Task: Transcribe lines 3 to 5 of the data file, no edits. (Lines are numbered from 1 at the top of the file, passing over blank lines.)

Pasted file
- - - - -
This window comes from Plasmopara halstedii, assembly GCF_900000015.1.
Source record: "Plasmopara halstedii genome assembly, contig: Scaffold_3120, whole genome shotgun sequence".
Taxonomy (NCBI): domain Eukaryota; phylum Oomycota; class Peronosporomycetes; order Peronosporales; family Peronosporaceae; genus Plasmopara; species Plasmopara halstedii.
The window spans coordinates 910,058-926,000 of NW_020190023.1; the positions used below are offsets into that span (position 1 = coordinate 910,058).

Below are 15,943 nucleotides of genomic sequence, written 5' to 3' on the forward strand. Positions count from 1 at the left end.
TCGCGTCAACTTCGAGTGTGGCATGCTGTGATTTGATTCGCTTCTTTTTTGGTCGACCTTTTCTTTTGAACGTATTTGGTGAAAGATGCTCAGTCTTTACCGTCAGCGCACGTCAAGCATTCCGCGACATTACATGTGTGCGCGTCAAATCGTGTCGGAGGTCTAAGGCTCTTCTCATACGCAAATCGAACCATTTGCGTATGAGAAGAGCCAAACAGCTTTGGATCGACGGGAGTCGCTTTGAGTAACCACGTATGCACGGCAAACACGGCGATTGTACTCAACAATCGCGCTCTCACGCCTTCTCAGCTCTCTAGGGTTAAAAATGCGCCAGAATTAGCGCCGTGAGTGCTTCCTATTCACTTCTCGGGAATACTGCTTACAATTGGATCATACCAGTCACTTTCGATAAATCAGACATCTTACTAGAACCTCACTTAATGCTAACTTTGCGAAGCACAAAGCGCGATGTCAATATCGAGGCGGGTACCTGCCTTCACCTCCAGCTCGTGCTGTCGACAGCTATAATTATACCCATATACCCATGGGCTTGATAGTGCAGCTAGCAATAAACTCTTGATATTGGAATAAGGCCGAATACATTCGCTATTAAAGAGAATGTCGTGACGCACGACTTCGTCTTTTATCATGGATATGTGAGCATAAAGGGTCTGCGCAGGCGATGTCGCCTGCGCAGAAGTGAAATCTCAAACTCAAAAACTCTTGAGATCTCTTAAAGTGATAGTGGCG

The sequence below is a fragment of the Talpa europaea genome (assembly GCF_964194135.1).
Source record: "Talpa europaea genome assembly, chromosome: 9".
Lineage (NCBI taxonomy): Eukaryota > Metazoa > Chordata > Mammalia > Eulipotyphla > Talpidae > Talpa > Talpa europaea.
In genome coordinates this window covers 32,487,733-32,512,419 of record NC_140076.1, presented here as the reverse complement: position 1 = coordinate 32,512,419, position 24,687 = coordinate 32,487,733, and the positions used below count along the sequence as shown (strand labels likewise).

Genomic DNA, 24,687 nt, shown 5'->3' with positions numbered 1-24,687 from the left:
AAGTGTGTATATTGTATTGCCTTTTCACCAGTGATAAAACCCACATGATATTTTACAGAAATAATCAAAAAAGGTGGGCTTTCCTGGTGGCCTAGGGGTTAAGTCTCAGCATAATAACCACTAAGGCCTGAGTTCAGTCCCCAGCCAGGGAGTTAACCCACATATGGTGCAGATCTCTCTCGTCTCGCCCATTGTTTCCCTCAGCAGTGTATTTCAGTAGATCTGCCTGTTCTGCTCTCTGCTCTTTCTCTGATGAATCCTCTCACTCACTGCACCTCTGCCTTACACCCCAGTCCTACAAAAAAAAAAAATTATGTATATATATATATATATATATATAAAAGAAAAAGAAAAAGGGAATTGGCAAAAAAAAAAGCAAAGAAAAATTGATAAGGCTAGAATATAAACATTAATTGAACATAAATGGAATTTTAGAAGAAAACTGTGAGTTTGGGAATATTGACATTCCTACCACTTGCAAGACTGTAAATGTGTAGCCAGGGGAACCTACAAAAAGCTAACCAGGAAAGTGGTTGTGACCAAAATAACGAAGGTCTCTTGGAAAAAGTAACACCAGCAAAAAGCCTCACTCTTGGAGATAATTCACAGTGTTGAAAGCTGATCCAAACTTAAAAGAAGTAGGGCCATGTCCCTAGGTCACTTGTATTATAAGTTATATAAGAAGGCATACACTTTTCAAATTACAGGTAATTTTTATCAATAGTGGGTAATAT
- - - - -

Taxonomy (NCBI): domain Eukaryota; phylum Oomycota; class Peronosporomycetes; order Peronosporales; family Peronosporaceae; genus Plasmopara; species Plasmopara halstedii.
The window spans coordinates 910,058-926,000 of NW_020190023.1; the positions used below are offsets into that span (position 1 = coordinate 910,058).

Below are 15,943 nucleotides of genomic sequence, written 5' to 3' on the forward strand. Positions count from 1 at the left end.